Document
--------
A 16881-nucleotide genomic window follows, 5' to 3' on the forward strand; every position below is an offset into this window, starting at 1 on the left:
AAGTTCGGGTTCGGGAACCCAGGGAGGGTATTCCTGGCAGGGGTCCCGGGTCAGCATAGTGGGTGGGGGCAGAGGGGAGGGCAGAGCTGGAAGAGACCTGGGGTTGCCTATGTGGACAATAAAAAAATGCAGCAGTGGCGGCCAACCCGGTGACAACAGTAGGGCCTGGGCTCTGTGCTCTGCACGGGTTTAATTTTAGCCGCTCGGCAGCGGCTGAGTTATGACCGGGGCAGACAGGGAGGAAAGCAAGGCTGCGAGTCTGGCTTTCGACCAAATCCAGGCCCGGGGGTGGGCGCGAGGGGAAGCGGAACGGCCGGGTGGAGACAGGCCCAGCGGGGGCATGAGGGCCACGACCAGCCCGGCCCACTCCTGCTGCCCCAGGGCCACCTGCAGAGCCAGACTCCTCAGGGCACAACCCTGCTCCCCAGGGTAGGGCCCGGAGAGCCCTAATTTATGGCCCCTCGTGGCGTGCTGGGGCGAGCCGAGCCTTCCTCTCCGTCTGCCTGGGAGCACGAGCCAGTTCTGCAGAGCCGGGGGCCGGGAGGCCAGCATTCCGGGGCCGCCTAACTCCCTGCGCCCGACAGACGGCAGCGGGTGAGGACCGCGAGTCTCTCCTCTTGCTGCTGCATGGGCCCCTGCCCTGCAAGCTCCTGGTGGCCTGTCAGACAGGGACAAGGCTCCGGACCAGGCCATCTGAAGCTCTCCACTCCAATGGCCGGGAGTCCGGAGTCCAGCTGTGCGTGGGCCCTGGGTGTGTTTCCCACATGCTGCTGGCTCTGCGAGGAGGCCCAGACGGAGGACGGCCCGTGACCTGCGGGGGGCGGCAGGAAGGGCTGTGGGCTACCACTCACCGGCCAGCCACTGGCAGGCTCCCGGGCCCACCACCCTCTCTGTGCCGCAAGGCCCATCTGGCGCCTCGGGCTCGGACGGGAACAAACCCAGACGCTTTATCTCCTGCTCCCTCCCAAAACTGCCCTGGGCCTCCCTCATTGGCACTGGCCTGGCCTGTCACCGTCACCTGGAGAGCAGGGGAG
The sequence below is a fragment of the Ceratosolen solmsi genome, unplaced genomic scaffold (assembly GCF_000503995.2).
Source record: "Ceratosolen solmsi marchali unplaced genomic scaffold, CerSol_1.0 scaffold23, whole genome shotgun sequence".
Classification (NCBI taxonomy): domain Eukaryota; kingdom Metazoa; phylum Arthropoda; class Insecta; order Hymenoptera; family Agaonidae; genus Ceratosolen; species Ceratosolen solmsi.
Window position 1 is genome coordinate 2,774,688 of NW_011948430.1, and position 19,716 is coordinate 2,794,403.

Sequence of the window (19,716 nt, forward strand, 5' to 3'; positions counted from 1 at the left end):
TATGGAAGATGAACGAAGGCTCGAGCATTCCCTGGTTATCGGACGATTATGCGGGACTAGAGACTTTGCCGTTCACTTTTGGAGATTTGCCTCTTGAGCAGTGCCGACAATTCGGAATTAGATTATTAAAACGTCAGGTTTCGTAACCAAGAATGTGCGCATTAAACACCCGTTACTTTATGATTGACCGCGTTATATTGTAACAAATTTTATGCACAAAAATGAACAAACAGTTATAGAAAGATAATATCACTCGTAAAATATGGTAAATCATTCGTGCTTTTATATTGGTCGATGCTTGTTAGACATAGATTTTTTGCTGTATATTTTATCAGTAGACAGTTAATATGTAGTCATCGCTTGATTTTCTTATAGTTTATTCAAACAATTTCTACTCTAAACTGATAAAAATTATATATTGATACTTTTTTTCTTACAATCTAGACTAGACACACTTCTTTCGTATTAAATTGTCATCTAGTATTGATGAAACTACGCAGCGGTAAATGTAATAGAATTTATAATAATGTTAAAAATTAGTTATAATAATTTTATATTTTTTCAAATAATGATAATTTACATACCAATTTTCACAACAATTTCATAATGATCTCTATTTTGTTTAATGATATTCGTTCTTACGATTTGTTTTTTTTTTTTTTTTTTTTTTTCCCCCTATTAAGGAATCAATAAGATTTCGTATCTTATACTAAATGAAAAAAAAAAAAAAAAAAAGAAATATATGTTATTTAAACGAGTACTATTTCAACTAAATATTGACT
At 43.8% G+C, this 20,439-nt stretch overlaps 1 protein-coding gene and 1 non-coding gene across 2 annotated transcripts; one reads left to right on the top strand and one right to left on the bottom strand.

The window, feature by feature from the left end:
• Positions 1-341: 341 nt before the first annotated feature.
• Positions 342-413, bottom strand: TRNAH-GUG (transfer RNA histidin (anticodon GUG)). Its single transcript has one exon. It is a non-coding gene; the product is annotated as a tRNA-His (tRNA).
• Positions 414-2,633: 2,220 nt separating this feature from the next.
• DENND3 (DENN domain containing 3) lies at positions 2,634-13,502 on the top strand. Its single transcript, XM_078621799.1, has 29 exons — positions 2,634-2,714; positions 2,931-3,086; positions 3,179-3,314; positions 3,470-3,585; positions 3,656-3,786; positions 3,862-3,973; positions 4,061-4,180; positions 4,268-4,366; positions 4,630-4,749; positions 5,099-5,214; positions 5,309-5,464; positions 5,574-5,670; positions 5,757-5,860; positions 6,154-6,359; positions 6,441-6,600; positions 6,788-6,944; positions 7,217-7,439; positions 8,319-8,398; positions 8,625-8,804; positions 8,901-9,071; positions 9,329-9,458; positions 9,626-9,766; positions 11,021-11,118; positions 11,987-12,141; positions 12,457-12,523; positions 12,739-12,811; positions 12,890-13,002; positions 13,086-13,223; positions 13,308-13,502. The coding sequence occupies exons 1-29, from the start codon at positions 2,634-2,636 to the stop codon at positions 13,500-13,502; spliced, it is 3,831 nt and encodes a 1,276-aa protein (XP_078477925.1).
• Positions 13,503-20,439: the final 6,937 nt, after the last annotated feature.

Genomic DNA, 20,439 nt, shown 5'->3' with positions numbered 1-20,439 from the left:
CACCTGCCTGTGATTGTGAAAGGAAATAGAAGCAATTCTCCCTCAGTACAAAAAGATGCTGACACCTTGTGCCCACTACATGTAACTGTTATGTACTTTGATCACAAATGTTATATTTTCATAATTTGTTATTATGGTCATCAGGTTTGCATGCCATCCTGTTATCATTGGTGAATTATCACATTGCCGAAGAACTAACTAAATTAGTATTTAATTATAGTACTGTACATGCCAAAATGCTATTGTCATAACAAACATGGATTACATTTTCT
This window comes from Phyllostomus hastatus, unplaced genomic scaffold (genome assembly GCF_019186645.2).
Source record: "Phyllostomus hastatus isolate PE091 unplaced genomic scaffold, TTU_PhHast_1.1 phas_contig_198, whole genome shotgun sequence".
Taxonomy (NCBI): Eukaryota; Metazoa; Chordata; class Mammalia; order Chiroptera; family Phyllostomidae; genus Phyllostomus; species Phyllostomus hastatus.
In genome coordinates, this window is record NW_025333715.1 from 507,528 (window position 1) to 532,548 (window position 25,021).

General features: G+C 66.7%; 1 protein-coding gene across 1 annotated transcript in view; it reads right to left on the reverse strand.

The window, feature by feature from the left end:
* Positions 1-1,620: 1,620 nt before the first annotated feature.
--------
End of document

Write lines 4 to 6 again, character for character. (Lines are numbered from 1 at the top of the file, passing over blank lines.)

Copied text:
Source record: "Ceratosolen solmsi marchali unplaced genomic scaffold, CerSol_1.0 scaffold23, whole genome shotgun sequence".
Classification (NCBI taxonomy): domain Eukaryota; kingdom Metazoa; phylum Arthropoda; class Insecta; order Hymenoptera; family Agaonidae; genus Ceratosolen; species Ceratosolen solmsi.
Window position 1 is genome coordinate 2,774,688 of NW_011948430.1, and position 19,716 is coordinate 2,794,403.